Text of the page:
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On Nutrition: Beating Cancer

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By Barbara Quinn

(MCT)—The American Cancer Society calls itself “The official sponsor of birthdays.” I like that. It reminds me of the hope we have in beating this menacing disease.

What is cancer? It’s a term used for more than 100 different diseases with one thing in common — the uncontrollable growth of abnormal cells in the body. Half of all men and one-third of women in the United States will develop cancer in their lifetimes, says the ACS.

That’s the bad news. The good news is that one of every three cases of cancer can be prevented. And some of the greatest weapons against the growth of cancer cells come from our food choices, according to a recent report from the World Cancer Research Fund. Here are some of their recommendations:

Be as lean as possible without becoming underweight. Extra weight — especially around the middle — is strongly linked to cancer … colon cancer in particular.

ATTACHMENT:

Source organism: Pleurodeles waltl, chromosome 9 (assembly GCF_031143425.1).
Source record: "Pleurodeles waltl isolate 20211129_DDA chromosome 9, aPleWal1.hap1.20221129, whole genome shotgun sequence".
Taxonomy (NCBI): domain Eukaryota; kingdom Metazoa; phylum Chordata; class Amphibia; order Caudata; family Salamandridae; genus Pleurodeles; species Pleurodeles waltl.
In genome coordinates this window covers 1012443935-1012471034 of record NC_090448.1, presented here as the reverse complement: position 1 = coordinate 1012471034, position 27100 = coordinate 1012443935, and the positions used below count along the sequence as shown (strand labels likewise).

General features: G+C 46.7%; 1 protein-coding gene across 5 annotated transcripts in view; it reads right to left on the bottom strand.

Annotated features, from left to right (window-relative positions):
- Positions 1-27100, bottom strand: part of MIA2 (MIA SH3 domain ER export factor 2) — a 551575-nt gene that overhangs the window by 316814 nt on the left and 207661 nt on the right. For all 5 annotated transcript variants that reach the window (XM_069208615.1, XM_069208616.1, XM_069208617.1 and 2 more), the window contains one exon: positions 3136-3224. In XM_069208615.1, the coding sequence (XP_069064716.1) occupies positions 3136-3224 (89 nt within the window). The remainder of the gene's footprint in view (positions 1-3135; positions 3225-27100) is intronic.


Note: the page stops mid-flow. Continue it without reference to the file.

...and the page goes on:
Be physically active for at least 30 minutes every day. Exercise helps normalize hormone levels and strengthens our immune system — both important for cancer prevention.

Stay away from sugar-sweetened drinks and eat smaller amounts of “energy-dense” food. Sugar per se does not cause cancer, but the extra poundage caused by the extra calories in these foods can be a cancer risk, say experts. What’s an “energy-dense” food? One packed with calories when compared to other foods of the same weight. For example, a 3.5-ounce apple contains 52 calories of energy. A 3.5-ounce chocolate bar contains 520 calories. Gulp.

Fill up most of your plate with plant-based foods. Vegetables and fruit contain a host of substances that protect cells in the body from damage that can lead to cancer. Whole grains, beans, nuts and other plant foods also contain fiber that keeps food moving through the digestive system and reduces the risk of some types of cancer.

Eat smaller portions of beef, pork and lamb “red meats” and try to avoid processed meats as much as possible. “Studies show we can eat up to 18 ounces a week of red meat without raising cancer risk,” says the AICR. “Research on processed meat (meats preserved by smoking, curing, or salting) shows cancer risk starts to increase with any portion.”

Other recommendations: limit alcohol to no more than 2 drinks a day for men and 1 a day for women. Go easy on salty foods. And don’t go nuts with high-dose dietary supplements. The best defense against cancer, say experts, is a balanced and varied diet.

Barbara Quinn is a registered dietitian and certified diabetes educator at the Community Hospital of the Monterey Peninsula.

©2012 The Monterey County Herald
Distributed by MCT Information Services

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